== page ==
Another opportunity to deal with the legal hot potato of murder law reform in England and Wales has arisen recently, courtesy of the incumbent Director of Public Prosecutions, Keir Starmer, supporting the reform of homicide law. But Keir Starmer’s kicking over of the ashes of the previous government’s half-hearted reform proposals have landed the coalition with quite a tricky task; no politician wants to get their fingers burned by an issue as heated as murder and life sentences. Nonetheless, a debate on the categorisation of murder, by degree, certainly appears to be back on the cards.
Murder law really is a touchstone for the public and politicians know that movements on this front need to be carefully considered and even more carefully presented if they are to avoid the much feared tag of being ‘soft on crime’. But Keir Starmer is not alone; his remarks in support of reform follow hard on the heels of similar remarks from his predecessor, Sir Ken MacDonald QC; the former Metropolitan Police Commissioner, Lord Blair, also has thrown his weight behind the Law Commission’s original proposals, first aired some five years ago.
What may well be behind this flurry of ground preparation is the confirmation that the Lord Chancellor, Kenneth Clark, is himself “sympathetic to the line taken by the Law Commission.” This support was revealed during an exchange in the House of Lords in July this year; Lord McNally confirmed that the Law Commission’s report, Murder, Manslaughter and Infanticide, first put forward in 2006, was back on the table as part of the government’s general review of sentencing policy.
Time to become more nuanced
It has long been evident that the two-tier division of homicide, into murder and manslaughter, has been groaning under the weight of an increasingly secularised approach to the crime of murder. Once murder was no longer seen as first and foremost a Biblical affront, subject to Abrahamic retribution, the legal system has struggled to shoehorn a more nuanced understanding of culpability into the manslaughter and murder categories.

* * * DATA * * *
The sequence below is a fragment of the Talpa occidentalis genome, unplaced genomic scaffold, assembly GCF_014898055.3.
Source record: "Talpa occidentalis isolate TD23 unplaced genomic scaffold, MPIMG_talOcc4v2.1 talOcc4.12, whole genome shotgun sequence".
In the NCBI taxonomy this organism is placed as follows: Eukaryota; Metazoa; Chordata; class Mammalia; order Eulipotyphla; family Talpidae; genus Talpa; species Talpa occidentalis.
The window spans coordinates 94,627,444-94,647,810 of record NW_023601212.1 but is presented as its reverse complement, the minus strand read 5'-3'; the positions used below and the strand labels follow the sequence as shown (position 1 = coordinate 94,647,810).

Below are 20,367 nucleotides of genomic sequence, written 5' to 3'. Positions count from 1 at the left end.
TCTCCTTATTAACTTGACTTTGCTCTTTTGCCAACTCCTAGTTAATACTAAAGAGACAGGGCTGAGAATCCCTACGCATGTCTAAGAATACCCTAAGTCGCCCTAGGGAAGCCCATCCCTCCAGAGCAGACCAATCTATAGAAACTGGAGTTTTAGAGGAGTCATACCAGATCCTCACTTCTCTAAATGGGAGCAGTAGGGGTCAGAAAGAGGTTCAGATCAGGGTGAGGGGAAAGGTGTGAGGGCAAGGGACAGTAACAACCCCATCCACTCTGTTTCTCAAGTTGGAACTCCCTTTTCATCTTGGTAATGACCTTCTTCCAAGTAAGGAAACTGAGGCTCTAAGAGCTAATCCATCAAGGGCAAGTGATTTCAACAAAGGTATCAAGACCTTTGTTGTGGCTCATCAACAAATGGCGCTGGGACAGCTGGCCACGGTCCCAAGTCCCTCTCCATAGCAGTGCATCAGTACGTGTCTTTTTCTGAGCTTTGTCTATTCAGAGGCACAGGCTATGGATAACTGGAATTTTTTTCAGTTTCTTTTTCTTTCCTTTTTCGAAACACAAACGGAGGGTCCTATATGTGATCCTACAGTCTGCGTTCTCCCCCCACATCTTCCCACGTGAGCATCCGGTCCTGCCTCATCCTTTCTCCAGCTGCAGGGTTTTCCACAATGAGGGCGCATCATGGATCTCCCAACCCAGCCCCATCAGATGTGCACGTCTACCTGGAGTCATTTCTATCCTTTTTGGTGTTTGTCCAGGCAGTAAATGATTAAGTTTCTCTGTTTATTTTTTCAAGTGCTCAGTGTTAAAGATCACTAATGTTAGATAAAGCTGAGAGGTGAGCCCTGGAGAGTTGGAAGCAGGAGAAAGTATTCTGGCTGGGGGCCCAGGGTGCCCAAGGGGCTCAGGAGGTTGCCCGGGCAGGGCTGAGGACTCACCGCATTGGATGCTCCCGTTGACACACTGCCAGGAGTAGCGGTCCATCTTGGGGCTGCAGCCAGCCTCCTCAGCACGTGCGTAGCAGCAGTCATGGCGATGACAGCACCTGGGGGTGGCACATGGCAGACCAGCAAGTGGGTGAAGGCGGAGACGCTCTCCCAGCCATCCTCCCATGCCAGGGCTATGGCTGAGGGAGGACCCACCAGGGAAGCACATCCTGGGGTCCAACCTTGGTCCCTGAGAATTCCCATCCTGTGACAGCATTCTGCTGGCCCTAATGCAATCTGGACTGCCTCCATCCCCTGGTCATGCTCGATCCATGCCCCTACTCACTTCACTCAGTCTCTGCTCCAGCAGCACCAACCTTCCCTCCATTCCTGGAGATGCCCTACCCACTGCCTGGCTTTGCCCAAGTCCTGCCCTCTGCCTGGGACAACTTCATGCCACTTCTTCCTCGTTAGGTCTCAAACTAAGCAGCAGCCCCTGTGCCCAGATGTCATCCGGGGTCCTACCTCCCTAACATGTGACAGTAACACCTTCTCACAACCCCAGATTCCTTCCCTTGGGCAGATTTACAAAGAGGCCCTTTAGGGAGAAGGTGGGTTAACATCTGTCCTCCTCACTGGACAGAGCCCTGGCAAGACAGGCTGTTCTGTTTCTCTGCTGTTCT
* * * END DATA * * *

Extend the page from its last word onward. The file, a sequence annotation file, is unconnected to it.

Manslaughter gathers up too many cases deserving a higher penalty—those where life is lost due to a reckless action but where serious harm is not the explicit intention, although risk to life is an obvious possibility. An example is a terrorist who, when he plants a bomb with the intent of causing terror and not serious harm, by giving a ‘reasonable’ warning beforehand, is guilty only of reckless manslaughter by current precedent, even when his or her actions result in the slaughter of innocents.
Three tiers from two?
So what exactly is the nature of the package being unwrapped now by Keir Starmer? The Law Commission’s original proposals are a set of carefully thought out measures, but at their heart lies the introduction of a three-tier system—an American-style split of murder into the first and second degrees, with a revamped crime of manslaughter.
First-degree murder would cover cases of primary culpability: where a killing was either intentional or there was an intent to cause serious injury, in the knowledge that death is a serious consequential risk. Second-degree murder would be for lesser levels of culpability, where the intent was to cause serious injury, but with no reasonable expectation that death would be a consequence.
Manslaughter would be reserved for killing by a criminal act intended to cause injury; or an act where injury could be foreseen to be a serious risk; or finally through gross negligence. First-degree murder could be commuted to second-degree murder by the jury, where the defences of diminished responsibility, provocation or suicide pact are successful.
Murder law reform needs political bravery
The whole package seems to be a sensible and balanced solution to address the malformations of the current system, but to gain political traction, the proposals need to be more than just rational—they need to be saleable by the government to a sceptical public.
The critical point here is that, under this revised system, only first-degree murder would continue to carry the mandatory sentence of life imprisonment. The headlines will all too willingly write themselves—as ‘fewer life sentences for murders’. This is likely, despite the Law Commission’s assessment that, as a whole, conviction rates for the new first and second-degree murder categories are likely to increase.
So it will be a brave administration that will be prepared to unwrap this particular hot potato and attempt to redefine the public’s prejudices.